Thursday, May 22, 2014


German Expressionism is one of the most exciting and fascinating movements of Modern Art, and is generally described as an avant-garde cultural movement taking place in Europe during the first three decades of the 20th century. It has been defined as a view of the world strictly in subjective, emotional terms rather than as objective reality. In that respect, Expressionism can be seen as the direct opposite of Impressionism, which chooses to view the world in a more positive light.

Expressionism eventually extended itself to a wide range of artistic media, including architecture, theater, literature, dance, music, film and, most notably, painting. It was said to reflect the angst brought about by the dehumanizing effects that industrialization was bringing to the world, including the unbridled growth of cities occurring in Germany. Many people were upset by the changes that were occurring in their daily lives and this was being reflected in the art. Simply put, Expressionism sought to portray subjective reactions and emotions aroused within people in response to what was happening rather than objective reality. Such art has often come on the scene during times of social unrest and upheaval.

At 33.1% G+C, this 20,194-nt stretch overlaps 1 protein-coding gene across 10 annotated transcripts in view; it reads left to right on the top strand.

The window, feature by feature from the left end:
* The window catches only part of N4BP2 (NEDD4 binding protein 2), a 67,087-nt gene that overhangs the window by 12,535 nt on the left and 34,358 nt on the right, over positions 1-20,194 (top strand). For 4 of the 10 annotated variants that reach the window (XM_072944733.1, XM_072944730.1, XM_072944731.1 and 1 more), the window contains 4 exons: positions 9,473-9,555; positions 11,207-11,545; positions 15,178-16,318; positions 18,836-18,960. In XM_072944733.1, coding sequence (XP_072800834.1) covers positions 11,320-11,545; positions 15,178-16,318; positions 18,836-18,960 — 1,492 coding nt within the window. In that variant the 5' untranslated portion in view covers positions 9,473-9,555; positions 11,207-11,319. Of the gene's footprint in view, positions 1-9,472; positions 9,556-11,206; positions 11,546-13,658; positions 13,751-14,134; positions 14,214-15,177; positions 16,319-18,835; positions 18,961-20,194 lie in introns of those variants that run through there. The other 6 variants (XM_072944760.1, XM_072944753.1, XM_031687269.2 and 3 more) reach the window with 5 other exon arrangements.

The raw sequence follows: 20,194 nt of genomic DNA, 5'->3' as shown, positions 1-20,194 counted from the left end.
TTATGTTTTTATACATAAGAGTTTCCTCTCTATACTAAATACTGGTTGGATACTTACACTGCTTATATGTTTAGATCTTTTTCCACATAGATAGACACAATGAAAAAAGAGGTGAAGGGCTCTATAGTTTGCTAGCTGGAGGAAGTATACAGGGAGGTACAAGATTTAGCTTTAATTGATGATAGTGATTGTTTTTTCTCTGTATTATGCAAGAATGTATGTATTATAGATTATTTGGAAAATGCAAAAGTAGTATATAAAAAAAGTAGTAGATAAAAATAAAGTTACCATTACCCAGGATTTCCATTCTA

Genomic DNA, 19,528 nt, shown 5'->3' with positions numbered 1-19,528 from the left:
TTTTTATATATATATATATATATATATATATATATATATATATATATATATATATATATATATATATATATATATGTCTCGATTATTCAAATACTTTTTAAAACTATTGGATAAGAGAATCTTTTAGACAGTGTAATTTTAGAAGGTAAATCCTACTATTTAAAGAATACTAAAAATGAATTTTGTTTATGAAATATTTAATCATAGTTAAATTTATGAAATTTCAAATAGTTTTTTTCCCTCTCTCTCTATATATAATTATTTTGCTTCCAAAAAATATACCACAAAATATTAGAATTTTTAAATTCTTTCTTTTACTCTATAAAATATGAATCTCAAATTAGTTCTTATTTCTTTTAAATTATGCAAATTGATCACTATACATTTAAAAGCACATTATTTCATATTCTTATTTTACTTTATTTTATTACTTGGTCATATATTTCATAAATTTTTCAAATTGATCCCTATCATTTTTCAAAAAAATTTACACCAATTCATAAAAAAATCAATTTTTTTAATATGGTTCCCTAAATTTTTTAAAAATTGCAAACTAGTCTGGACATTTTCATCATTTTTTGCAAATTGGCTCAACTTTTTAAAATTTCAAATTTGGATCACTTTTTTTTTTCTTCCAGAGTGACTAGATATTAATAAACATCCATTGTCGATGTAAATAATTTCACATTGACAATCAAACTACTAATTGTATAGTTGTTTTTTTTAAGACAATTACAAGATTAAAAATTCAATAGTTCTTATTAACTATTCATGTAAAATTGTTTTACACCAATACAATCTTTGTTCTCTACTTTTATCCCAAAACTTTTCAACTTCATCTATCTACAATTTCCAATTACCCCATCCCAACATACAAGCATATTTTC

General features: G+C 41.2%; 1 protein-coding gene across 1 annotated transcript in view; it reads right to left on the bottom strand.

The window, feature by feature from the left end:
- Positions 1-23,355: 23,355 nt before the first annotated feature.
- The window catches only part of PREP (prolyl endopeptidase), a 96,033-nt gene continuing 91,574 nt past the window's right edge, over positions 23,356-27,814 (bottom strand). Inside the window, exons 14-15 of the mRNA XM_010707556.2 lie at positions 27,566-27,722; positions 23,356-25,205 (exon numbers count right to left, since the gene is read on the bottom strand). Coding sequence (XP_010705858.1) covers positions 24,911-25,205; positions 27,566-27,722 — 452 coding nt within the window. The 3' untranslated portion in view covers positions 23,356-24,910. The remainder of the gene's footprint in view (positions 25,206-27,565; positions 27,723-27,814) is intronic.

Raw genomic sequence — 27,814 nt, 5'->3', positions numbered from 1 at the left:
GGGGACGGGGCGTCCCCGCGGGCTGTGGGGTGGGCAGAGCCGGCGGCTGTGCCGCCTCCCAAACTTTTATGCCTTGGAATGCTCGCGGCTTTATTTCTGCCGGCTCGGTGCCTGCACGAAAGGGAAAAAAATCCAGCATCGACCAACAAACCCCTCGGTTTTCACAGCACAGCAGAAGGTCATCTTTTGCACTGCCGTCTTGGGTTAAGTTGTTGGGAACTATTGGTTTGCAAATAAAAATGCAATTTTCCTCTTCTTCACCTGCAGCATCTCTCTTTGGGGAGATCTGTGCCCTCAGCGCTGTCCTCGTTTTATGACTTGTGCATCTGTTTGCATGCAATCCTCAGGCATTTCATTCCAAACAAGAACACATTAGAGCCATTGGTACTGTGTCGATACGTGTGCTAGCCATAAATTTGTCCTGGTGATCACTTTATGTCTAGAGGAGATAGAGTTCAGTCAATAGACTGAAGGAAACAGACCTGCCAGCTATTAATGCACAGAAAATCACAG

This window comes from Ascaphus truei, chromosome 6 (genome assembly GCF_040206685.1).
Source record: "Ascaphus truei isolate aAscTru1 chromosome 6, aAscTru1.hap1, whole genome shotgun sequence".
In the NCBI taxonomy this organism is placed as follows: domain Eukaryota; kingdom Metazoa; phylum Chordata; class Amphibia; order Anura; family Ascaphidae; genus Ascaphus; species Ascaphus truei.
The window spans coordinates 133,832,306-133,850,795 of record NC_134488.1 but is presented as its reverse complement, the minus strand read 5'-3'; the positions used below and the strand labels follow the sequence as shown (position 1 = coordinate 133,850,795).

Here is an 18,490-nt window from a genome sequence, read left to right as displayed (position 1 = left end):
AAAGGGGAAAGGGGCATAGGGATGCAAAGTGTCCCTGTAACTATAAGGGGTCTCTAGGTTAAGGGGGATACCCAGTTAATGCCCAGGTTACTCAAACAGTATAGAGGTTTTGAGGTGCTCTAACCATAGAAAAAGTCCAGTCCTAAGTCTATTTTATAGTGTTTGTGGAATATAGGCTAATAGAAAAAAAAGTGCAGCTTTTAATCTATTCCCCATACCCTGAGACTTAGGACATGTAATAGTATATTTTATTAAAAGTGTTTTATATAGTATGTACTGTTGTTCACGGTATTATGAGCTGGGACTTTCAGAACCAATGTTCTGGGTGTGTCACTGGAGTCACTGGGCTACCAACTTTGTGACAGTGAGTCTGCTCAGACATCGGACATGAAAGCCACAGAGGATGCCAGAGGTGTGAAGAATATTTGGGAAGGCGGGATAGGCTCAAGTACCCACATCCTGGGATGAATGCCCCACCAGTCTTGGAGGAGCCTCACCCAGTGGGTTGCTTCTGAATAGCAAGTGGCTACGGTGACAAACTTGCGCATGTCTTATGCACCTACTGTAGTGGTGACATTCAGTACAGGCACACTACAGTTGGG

The founding of the Expressionist Movement is thought to have occurred in 1905 when Ernst Kirchner and three other artists formed Die Brücke, which stands for The Bridge, in Dresden, Germany. They openly rejected the current social conventions of the bourgeois and academic traditions as applied to art. Six years later, in Munich, several others formed Der Blaue Reiter, The Blue Rider, named after a 1903 painting by influential Russian-born painter Wassily Kandinsky, then living in Munich. Elsewhere in the art world during the first part of the 20th century, Picasso completed his famous Desmoiselles d' Avignon, Henri Matisse published "Notes of a Painter," which argued for the primal need for "expression" in painting and Kandinsky started composing his first stage work, which combined sound, color and movement.

Although we don't have a copy of "Der Blaue Reiter" by Kandinsky, you will find one of his called "Drei Reiter in Rot, Blau und Schwarz," or Three Riders in Red, Blue and Black. This is an original, color woodcut from 1949, and the second printing of this piece. The first printing was done in 1911. It's printed on Lana wove paper, measures 8 5/8" X 8 11/16" and has been signed in the block. 300 were produced for this edition.

A uniquely subtle Kandinsky print that rarely comes up for sale is called "Watercolor in Rose." This is a pochoir (after the watercolor) measuring 12" X 9 1/4", including margins. It was printed in 1952, signed in the plate, not by hand, and contains Kandinsky's monogram. It's a beautiful piece and quite unusual when compared to others from this artist.

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